England have a generous portion of history to overturn if they are to dump Norway out of the Women’s World Cup in Ottowa.
Mark Sampson’s Lionesses have made it to the quarter finals in three of their previous six appearances at the tournament but, with a round of 16 included for the first time in the 2015 edition, have never prevailed in a knockout match.
That they are 81/50 favourites to come through the clash in normal time speaks volumes for the work of their 32-year-old coach, who has won 16 of his 22 outings in charge of the national side.
A draw at 90 minutes akin to the one the adversaries shared in the La Manga friendly that kicked off Sampson’s tenure is priced up at 21/10.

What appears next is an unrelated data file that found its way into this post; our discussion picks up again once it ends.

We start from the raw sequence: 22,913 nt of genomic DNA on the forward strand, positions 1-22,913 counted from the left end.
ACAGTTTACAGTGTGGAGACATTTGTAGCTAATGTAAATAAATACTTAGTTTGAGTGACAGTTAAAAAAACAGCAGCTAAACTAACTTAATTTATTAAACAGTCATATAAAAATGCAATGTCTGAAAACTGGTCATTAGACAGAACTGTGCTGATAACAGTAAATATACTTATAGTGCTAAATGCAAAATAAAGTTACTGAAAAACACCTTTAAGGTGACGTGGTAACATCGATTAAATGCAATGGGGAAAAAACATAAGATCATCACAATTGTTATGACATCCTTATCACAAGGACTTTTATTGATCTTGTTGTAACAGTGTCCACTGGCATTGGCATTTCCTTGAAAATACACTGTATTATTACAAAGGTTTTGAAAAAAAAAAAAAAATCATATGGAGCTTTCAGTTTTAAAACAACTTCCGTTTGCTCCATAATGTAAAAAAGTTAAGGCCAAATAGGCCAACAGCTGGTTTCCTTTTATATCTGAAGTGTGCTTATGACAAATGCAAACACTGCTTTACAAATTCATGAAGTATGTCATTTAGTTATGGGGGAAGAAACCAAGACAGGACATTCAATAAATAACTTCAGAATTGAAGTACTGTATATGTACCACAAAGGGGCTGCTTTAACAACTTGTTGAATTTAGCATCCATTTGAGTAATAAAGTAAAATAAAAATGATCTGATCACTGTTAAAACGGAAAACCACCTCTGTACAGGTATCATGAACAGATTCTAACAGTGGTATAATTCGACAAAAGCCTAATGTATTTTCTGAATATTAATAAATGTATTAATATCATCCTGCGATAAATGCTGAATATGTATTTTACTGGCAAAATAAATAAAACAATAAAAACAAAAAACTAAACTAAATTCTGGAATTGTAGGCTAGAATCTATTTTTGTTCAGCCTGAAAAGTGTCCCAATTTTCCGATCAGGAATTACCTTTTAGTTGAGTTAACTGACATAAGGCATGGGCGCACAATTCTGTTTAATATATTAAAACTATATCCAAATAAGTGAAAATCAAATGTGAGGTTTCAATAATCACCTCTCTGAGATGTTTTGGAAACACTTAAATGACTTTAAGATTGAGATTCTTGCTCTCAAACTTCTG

However, the opportunity to back Norway at an outsider’s 19/10 – an industry best price at bwin – looks too good to pass up, with a substantial gulf in top-level tournament pedigree between the teams.
It was a fissure illustrated at the European Championships in 2013 when the Grasshoppers finished as runners-up to Germany, who beat them 1-0 in the final.
That result has subsequently been improved upon in Canada, with a 1-1 group stage stalemate against one of the big two sides in the women’s game.
The Euro 2013 knockouts saw Norway comfortably ease past Spain, before overcoming Denmark on penalties at the last-four stage.
It was a fitting resumption of their roles as serious competitors after a period of underachievement and coincided with the return of 1995 World Cup-winning manager Even Pellerud.
The Grasshoppers have never finished worse than second in the two World Cups and one European Championships they have contested under his watchful eye.
Sampson’s CV bears little by way of comparison, for all his supporters might point to the Cyprus Cup he secured earlier this year.
It’s a trophy that hasn’t proved a harbinger of World Cup or Euro glory in the past when England won it under Hope Powell in 2009 or 2013.